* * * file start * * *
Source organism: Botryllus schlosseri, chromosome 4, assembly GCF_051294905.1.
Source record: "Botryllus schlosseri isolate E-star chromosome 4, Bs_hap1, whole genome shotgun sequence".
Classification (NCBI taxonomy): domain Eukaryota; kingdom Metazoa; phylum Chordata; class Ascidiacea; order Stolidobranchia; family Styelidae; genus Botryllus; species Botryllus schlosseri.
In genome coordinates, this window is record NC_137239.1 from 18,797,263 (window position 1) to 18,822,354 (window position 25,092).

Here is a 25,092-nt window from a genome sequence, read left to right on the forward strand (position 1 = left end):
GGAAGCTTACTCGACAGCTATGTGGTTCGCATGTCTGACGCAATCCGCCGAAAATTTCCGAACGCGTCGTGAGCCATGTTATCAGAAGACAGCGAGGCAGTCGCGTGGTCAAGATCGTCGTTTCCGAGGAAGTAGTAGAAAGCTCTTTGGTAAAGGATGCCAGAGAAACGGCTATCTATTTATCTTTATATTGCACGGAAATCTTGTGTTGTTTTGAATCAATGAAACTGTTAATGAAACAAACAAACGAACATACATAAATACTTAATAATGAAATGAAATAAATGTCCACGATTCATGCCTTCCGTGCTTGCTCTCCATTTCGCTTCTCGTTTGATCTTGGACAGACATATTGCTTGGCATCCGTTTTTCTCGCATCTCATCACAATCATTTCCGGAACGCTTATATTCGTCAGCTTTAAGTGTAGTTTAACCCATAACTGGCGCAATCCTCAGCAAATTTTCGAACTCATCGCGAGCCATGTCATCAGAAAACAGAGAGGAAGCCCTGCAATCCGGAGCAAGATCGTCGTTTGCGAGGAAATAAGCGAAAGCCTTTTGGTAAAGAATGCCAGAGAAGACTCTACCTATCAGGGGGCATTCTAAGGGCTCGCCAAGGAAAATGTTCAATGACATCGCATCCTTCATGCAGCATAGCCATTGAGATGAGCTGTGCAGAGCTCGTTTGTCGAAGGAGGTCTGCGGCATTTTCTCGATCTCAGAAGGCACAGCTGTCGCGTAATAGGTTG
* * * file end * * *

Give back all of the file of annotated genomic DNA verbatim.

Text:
Source organism: Botryllus schlosseri, chromosome 4, assembly GCF_051294905.1.
Source record: "Botryllus schlosseri isolate E-star chromosome 4, Bs_hap1, whole genome shotgun sequence".
Classification (NCBI taxonomy): domain Eukaryota; kingdom Metazoa; phylum Chordata; class Ascidiacea; order Stolidobranchia; family Styelidae; genus Botryllus; species Botryllus schlosseri.
In genome coordinates, this window is record NC_137239.1 from 18,797,263 (window position 1) to 18,822,354 (window position 25,092).

Here is a 25,092-nt window from a genome sequence, read left to right on the forward strand (position 1 = left end):
GGAAGCTTACTCGACAGCTATGTGGTTCGCATGTCTGACGCAATCCGCCGAAAATTTCCGAACGCGTCGTGAGCCATGTTATCAGAAGACAGCGAGGCAGTCGCGTGGTCAAGATCGTCGTTTCCGAGGAAGTAGTAGAAAGCTCTTTGGTAAAGGATGCCAGAGAAACGGCTATCTATTTATCTTTATATTGCACGGAAATCTTGTGTTGTTTTGAATCAATGAAACTGTTAATGAAACAAACAAACGAACATACATAAATACTTAATAATGAAATGAAATAAATGTCCACGATTCATGCCTTCCGTGCTTGCTCTCCATTTCGCTTCTCGTTTGATCTTGGACAGACATATTGCTTGGCATCCGTTTTTCTCGCATCTCATCACAATCATTTCCGGAACGCTTATATTCGTCAGCTTTAAGTGTAGTTTAACCCATAACTGGCGCAATCCTCAGCAAATTTTCGAACTCATCGCGAGCCATGTCATCAGAAAACAGAGAGGAAGCCCTGCAATCCGGAGCAAGATCGTCGTTTGCGAGGAAATAAGCGAAAGCCTTTTGGTAAAGAATGCCAGAGAAGACTCTACCTATCAGGGGGCATTCTAAGGGCTCGCCAAGGAAAATGTTCAATGACATCGCATCCTTCATGCAGCATAGCCATTGAGATGAGCTGTGCAGAGCTCGTTTGTCGAAGGAGGTCTGCGGCATTTTCTCGATCTCAGAAGGCACAGCTGTCGCGTAATAGGTTG